And this is precisely why Gadsby decides that she needs to quit comedy. She needs to take care of her story. No longer will she present it for a cheap laugh.

The comedic art of tension and release, the common joke’s protocol, has clearly taken a toll on her. Gadsby admits the reason she’s funny is because she’s been learning the art of tension diffusion since she was a child. “Back then it was a survival tactic. I didn’t have to invent the tension…I was the tension. But now, I am tired of the tension.”

While watching Nanette there were times I wanted to personally apologize to Gadsby, on behalf of all men. “To the men in the room who feel I may have been persecuting you this evening…well spotted,” Gadsby cracks. I felt she was talking directly to me. And she was, for all the times I laughed at things that seemed funny, but revealed a more painful misogynistic reality.

There was the comedy show where a male comedian accused a woman in the audience of being a lesbian for not laughing at his jokes. And yes, I joined the audience in awkwardly laughing at her. Then, in the 90s, I laughed at Monica Lewinsky jokes, not thinking to lay blame on the man in power who had clearly taken advantage of her. The comedy world has been complicit in marginalizing not just Gadsby, but generations of women before her.

That’s a point Gadsby drives home by exposing a rift in the world of comedy she may not be able to mend for herself.

“Maybe, if comedians had done their job properly, and made fun of the man who abused his power, then perhaps we might have a middle-aged woman with an appropriate amount of experience in the White House, instead of, as we do, a man who openly admitted to sexually assaulting vulnerable young women because he could,” Gadsby declares.

No disagreement here. When comedians were all offering the same viewpoint on Lewinsky, we were living in an echo chamber with no room for dissenting opinion. Can Gadsby’s astute observation lead us into an era where we refuse to make a victim the national punchline? Maybe, if the fibers of rage continue to grow in men as well as women, as they do in Gadsby when she confronts the audience with another painful truth that allowed the Lewinsky joke model to fester.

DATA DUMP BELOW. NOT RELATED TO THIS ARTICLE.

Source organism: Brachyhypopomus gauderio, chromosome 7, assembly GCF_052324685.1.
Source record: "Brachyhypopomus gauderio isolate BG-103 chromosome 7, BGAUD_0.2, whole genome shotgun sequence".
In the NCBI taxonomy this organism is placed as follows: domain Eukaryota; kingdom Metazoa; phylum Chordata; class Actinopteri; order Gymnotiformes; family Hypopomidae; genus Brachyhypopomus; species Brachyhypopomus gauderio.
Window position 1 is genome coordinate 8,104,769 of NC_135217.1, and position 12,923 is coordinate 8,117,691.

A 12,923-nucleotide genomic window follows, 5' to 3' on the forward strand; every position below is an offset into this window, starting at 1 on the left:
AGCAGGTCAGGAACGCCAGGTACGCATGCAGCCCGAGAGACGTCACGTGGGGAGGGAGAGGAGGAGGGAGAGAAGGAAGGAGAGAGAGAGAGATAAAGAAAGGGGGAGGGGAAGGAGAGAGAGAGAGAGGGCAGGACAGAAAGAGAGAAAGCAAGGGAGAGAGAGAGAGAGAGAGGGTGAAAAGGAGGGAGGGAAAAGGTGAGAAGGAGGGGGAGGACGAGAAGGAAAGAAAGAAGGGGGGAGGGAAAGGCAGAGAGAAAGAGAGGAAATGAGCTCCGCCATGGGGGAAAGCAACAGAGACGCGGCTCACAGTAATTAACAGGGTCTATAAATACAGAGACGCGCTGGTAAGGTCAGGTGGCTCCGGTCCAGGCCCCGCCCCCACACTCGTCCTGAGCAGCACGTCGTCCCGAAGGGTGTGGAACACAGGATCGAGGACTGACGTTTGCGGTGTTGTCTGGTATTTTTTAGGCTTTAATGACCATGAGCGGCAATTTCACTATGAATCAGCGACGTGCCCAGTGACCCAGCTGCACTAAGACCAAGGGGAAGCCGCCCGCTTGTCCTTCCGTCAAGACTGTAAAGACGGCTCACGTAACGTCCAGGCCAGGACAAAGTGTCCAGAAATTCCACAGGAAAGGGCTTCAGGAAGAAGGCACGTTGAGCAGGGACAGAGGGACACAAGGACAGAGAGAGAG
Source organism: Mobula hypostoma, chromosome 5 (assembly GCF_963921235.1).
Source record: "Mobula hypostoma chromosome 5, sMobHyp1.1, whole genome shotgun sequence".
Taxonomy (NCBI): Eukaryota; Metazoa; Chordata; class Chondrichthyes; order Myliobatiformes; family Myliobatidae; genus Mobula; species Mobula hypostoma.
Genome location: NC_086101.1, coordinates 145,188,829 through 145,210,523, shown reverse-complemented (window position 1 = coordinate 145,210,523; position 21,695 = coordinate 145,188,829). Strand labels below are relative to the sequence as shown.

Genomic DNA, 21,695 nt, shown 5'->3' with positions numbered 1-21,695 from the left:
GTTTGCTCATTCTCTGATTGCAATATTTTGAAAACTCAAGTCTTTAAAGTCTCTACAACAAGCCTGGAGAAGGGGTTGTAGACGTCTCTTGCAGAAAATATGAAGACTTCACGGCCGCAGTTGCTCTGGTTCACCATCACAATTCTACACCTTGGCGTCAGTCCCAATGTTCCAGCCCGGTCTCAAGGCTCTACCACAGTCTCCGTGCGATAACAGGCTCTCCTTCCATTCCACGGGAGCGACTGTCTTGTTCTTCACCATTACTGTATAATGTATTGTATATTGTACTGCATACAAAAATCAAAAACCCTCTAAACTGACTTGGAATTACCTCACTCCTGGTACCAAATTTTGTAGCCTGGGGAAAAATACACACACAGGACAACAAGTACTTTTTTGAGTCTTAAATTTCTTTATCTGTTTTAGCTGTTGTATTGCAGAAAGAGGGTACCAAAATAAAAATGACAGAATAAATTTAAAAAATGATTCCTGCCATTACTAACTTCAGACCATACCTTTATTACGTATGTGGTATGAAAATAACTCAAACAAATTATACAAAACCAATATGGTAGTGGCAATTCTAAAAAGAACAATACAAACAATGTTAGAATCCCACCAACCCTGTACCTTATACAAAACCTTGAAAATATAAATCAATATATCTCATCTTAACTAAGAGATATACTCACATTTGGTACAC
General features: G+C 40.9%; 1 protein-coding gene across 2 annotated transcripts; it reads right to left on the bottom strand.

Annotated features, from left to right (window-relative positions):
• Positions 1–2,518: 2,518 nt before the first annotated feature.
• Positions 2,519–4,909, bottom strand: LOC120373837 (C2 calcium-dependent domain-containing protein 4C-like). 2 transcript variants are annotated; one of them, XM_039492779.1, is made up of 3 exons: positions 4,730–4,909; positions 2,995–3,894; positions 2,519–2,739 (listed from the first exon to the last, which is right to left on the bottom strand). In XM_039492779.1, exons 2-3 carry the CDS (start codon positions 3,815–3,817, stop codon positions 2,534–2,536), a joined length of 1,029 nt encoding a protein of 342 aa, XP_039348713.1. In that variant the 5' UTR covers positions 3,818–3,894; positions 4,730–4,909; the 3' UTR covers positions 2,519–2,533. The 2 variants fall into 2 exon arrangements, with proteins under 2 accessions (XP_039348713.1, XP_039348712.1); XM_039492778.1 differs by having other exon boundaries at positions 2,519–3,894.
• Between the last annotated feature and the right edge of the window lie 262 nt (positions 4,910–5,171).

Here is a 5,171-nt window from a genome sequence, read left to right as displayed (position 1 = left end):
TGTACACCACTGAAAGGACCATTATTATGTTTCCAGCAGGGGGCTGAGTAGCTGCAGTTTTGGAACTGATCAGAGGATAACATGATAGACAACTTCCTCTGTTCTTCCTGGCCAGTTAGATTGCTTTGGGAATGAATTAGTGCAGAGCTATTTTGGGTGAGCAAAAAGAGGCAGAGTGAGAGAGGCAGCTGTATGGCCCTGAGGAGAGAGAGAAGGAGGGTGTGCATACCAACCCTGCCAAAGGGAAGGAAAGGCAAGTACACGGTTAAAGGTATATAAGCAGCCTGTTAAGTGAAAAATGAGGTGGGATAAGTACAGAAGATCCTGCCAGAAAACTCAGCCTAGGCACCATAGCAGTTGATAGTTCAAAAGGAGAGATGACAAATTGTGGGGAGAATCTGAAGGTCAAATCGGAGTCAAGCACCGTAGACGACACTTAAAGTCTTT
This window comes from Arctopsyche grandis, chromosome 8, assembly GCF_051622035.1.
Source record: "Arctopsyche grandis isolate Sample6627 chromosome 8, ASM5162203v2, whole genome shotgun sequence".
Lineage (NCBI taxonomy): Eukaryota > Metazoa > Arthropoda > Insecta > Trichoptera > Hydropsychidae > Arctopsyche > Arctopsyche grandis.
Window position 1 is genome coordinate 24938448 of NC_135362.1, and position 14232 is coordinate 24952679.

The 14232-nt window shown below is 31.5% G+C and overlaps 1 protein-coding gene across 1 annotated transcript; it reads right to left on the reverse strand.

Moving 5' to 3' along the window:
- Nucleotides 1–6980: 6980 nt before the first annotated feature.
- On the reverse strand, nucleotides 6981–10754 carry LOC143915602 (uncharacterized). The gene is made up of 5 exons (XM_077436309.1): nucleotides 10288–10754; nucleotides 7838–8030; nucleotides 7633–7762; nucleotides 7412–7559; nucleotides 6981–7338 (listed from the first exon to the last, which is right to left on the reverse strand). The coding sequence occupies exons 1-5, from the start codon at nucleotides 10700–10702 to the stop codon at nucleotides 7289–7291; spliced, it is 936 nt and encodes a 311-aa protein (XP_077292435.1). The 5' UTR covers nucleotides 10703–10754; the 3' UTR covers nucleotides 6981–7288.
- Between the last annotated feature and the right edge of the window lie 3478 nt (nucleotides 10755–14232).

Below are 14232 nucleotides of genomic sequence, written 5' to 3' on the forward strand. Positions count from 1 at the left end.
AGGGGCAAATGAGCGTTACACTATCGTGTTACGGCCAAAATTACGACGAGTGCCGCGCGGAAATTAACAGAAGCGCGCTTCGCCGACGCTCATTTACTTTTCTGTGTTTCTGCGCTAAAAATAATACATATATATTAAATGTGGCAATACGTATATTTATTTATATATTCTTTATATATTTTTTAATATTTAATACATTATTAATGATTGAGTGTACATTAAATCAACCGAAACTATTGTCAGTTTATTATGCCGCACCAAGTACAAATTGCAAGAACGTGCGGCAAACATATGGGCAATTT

“We only care about a man’s reputation. What about his humanity? These men control our stories. And yet they have a diminishing connection to their own humanity, and we don’t seem to mind so long as they get to hold onto their precious reputation.”

It’s a serious problem. Why are we so concerned with protecting the reputations of those who could clearly care less about their own reputations? Why is our first instinct always to defend? Gadsby had me smacking myself in the face with that question, and it hurt. The fact that I didn’t have an answer hurt even more.

“The tension, it’s yours. I’m not helping you anymore,” Gadsby declares toward the end of Nanette. And the tension that Gadsby left with me gave my mind room to grow. It’s like she had taken a scalpel and deftly performed surgery on my brain to rearrange certain male wiring that had been installed improperly. I want to thank her for that.

She’s right when she concludes, speaking to men: “You need a good role model right now, fellas.”

Yes, we do and Hannah Gadsby, speaking her truth in the face of all she has experienced, is the perfect one.